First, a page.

All Councilors wore red today in solidarity with International Women’s Day and the “A Day Without Women” action! As always, please reach out with any questions to email@example.com or 617-635-3115. Anyone can sign up to receive these notes by email at www.michelleforboston.com/sendmenotes or see the whole list of notes at www.michelleforboston.com/notes.
We started today’s meeting by honoring Officer Matt Morris for his service with the Boston Police Department and his dedication to the City of Boston. Officer Morris was one of the police officers seriously injured in a shootout with a suspect, after responding to a domestic disturbance call in East Boston last October. We were happy to see him in good health today and thank him for his service.
Appointments: Mayor Walsh appointed Richard DePiano as Temporary First Assistant Collector-Treasurer and Anthony Dello Iacono as Temporary Second Assistant Collector-Treasurer.
Parking Receipts: Mayor Walsh filed an order to accept the provisions of the 2016 Municipal Modernization Act that allow for municipalities to deposit parking meter receipts into a separate parking meter fund. This would continue the City’s practice of separating parking meter revenues for maintenance of parking meters and enforcement technology, regulation of parking, salaries of parking management personnel, improvements to the public realm, and transportation improvements. The matter was sent to the Government Operations Committee for a hearing.
Just Cause Eviction: Councilor Flaherty reported back on Monday’s hearing on the Jim Brooks Stabilization Act, a home rule petition filed by Mayor Walsh with a goal of preserving housing stability and maintaining diversity in Boston’s neighborhoods. The petition would apply to landlords who own seven or more units in Massachusetts and includes two major provisions: 1) requiring notification that any eviction or nonrenewal of a lease must be sent to the City’s Office of Housing Stability within two days after such notice is sent to the tenant, which would give the City important data on evictions and particularly mass emptying of buildings; and 2) replacing “no-fault eviction” with a requirement that the eviction notice specify one of nine just causes for eviction, including nonpayment of rent, violation of terms of the lease, damage to the apartment, illegal activity, recovering the property for personal or family use, etc. Monday’s six-hour hearing featured testimony from a variety of viewpoints, from the Small Property Owners Association, to Vida Urbana, to individuals on all sides. The matter remains in the Government Operations Committee for further work. You can read the proposed legislation here: http://meetingrecords.cityofboston.gov/….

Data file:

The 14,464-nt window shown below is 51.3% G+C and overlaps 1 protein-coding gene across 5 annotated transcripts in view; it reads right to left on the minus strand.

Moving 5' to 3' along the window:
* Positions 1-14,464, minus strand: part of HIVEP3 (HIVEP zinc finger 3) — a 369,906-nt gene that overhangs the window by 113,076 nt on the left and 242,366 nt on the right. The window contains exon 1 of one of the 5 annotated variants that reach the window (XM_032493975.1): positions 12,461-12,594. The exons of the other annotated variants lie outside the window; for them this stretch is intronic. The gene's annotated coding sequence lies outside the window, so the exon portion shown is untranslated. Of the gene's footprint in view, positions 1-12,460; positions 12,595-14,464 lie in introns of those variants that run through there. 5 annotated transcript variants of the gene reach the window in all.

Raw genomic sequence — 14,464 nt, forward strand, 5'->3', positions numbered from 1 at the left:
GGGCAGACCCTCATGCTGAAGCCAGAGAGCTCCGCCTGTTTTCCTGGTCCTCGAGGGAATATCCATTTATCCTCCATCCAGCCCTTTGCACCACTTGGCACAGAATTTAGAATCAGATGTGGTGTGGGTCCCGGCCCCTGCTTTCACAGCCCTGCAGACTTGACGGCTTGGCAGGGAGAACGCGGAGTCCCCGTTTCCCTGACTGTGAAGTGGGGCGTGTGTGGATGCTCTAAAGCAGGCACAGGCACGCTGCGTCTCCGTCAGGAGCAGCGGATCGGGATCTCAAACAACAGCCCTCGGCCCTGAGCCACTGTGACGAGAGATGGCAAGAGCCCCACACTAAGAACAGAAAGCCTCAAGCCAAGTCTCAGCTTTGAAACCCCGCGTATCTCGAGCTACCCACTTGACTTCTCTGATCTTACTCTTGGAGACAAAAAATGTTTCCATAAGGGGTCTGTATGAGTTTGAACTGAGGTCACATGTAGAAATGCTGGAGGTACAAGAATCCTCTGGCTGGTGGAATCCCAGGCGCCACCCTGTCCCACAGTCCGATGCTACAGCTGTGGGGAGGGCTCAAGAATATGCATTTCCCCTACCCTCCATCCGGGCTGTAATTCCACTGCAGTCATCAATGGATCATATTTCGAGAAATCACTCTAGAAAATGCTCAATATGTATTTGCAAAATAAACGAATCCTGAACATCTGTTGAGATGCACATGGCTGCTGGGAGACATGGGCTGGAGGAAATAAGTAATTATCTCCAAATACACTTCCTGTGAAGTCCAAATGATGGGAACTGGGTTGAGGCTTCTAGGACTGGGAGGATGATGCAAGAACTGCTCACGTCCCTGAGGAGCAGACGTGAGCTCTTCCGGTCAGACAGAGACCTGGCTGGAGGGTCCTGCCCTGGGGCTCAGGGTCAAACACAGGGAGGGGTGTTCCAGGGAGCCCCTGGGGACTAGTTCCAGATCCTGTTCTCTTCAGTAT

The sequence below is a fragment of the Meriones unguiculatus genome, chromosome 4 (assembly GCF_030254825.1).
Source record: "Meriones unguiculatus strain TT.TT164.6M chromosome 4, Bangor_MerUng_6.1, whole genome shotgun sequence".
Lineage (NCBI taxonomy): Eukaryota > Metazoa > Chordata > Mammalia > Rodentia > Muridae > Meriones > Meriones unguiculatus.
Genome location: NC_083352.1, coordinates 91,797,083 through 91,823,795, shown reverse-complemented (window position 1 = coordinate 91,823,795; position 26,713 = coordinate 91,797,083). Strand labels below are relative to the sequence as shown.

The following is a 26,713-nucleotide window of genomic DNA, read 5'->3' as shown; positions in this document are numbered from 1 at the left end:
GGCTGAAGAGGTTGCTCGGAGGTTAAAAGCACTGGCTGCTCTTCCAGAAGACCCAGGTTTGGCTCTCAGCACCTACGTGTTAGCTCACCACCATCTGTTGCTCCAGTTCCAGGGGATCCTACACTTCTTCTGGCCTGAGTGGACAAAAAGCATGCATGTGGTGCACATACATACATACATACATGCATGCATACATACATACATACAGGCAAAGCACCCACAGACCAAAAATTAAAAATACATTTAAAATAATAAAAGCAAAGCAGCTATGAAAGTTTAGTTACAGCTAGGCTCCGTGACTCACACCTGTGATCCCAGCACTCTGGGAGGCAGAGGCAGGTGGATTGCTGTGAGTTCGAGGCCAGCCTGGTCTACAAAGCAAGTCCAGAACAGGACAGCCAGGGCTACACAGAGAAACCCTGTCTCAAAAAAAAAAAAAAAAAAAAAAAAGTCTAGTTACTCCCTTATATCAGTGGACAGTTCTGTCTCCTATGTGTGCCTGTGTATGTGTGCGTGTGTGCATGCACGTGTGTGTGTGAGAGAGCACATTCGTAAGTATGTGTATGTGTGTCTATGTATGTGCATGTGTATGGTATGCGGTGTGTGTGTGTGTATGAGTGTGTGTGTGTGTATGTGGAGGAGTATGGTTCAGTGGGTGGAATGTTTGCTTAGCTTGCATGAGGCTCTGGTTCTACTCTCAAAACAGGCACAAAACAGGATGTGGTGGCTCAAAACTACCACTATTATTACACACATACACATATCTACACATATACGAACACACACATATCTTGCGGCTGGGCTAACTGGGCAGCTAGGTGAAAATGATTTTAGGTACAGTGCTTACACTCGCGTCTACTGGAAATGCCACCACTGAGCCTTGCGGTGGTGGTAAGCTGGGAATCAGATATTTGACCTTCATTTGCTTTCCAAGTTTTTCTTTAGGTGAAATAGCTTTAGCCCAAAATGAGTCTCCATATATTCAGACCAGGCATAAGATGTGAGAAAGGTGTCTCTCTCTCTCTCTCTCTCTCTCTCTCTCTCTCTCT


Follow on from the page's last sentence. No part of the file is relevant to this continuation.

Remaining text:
Boston Patrolmen’s Association Contract: We voted unanimously to pass Mayor Walsh’s order to approve and appropriate the FY17 cost items contained within the collective bargaining agreements recently settled between the City of Boston and the Boston Police Patrolmen’s Association for July 1, 2016 – July 30, 2020. The provisions include base wage increases of 2% each year, increases to existing Quinn Bill/Education benefits, modified steps, and increase to hazardous duty pay. Several Councilors praised the Mayor and the union for settling this contract through collective bargaining and avoiding binding arbitration. One other issue mentioned at yesterday’s hearing involved two placeholder provisions in the contract, about body-worn cameras and dashboard cameras. The contract does not directly address the question of compensation and working conditions around these two technologies, but says that the City and union may reopen the contract to continue bargaining around them. Several of us asked for assurances that the current body camera pilot program would be expanded and not held up due to timing of continued bargaining, and we heard from the Administration and BPD leadership that this was indeed a priority.